India Faces Nutrition Crisis Despite Growing Prosperity

India’s Hindustan Times reports on “a striking contrast between rising economic prosperity and stagnating rates of malnutrition” in Mumbai, where “80,000 children … are malnourished, according to government data, a statistic that makes Mumbai the most malnourished city in India.” The newspaper writes, “Malnourishment in Mumbai could actually be worse than India believes,” because estimates are based “on data provided by Integrated Child Development Services (ICDS), a government child-care program that reaches only a quarter of children in the city’s slums.”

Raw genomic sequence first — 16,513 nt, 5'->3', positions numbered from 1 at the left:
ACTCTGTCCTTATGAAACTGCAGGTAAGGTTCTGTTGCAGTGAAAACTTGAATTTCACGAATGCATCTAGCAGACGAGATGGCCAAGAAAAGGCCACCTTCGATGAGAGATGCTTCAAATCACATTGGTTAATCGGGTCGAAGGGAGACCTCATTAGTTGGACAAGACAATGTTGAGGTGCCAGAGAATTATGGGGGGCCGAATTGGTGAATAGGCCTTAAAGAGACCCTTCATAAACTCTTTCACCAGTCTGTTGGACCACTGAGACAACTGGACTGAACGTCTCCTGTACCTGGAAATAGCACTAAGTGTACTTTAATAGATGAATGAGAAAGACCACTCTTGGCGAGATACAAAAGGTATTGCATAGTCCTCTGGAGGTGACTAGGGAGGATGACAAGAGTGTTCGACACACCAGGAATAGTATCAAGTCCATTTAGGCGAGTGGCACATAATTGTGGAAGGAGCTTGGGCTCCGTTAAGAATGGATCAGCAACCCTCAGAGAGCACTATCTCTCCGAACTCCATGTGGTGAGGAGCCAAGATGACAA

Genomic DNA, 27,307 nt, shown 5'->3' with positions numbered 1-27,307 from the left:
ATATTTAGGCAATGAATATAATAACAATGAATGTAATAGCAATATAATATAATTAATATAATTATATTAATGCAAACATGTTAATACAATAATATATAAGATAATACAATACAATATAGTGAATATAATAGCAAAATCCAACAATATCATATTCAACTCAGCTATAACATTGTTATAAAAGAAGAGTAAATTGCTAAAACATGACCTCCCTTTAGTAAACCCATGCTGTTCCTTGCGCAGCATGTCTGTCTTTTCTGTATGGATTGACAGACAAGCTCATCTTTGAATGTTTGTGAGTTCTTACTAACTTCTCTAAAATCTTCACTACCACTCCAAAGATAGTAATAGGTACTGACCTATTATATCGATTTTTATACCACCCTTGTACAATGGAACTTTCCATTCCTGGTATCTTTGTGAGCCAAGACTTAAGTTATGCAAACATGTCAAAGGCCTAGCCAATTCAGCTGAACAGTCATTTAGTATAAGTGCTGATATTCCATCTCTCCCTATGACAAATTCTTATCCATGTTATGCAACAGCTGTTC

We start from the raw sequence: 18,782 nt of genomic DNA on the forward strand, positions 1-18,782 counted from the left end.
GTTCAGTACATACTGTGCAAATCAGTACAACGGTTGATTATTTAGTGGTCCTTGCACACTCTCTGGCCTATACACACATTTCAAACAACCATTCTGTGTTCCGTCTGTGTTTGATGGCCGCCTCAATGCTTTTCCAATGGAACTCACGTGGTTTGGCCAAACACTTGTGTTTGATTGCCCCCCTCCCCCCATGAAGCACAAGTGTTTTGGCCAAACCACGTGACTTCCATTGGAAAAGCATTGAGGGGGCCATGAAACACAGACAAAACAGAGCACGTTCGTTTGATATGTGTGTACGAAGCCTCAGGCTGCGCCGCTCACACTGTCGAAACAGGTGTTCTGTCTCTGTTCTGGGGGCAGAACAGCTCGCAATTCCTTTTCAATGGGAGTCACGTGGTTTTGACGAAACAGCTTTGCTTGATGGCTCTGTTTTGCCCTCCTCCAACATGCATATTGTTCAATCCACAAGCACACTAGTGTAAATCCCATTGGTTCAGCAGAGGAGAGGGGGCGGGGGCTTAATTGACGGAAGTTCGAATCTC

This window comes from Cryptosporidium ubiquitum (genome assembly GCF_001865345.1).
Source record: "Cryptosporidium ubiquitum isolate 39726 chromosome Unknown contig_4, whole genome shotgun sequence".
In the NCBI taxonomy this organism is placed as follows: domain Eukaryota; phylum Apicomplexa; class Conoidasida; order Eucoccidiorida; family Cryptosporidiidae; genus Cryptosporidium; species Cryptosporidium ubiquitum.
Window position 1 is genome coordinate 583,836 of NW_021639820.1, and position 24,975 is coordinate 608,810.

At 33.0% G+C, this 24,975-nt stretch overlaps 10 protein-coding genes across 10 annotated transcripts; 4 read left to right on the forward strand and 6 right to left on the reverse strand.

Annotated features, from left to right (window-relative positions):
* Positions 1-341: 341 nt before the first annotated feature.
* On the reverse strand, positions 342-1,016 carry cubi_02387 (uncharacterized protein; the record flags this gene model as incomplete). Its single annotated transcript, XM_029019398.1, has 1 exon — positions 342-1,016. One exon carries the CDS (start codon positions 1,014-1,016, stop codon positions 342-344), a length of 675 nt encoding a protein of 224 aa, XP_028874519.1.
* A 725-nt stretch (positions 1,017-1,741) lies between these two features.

“Despite three decades of economic growth averaging around six percent … [n]early half of the world’s underweight children are Indians,” according to the Times (Bhattacharya, 10/12). “India is still debating a controversial [suggestion] by the head of the planning commission … that the official poverty line should be lowered to just 32 rupees per person per day for families in urban India and 26 rupees for rural areas (that’s $0.65 and $0.48, respectively),” Global Post’s “The Rice Bowl” blog reports, adding, “[A]s the story of Mumbai’s malnutrition problems suggests, India’s increasing wealth disparity is a problem that’s as complicated as it is worrying — particularly because government delivery on welfare programs is notoriously bad” (Overdorf, 10/13).

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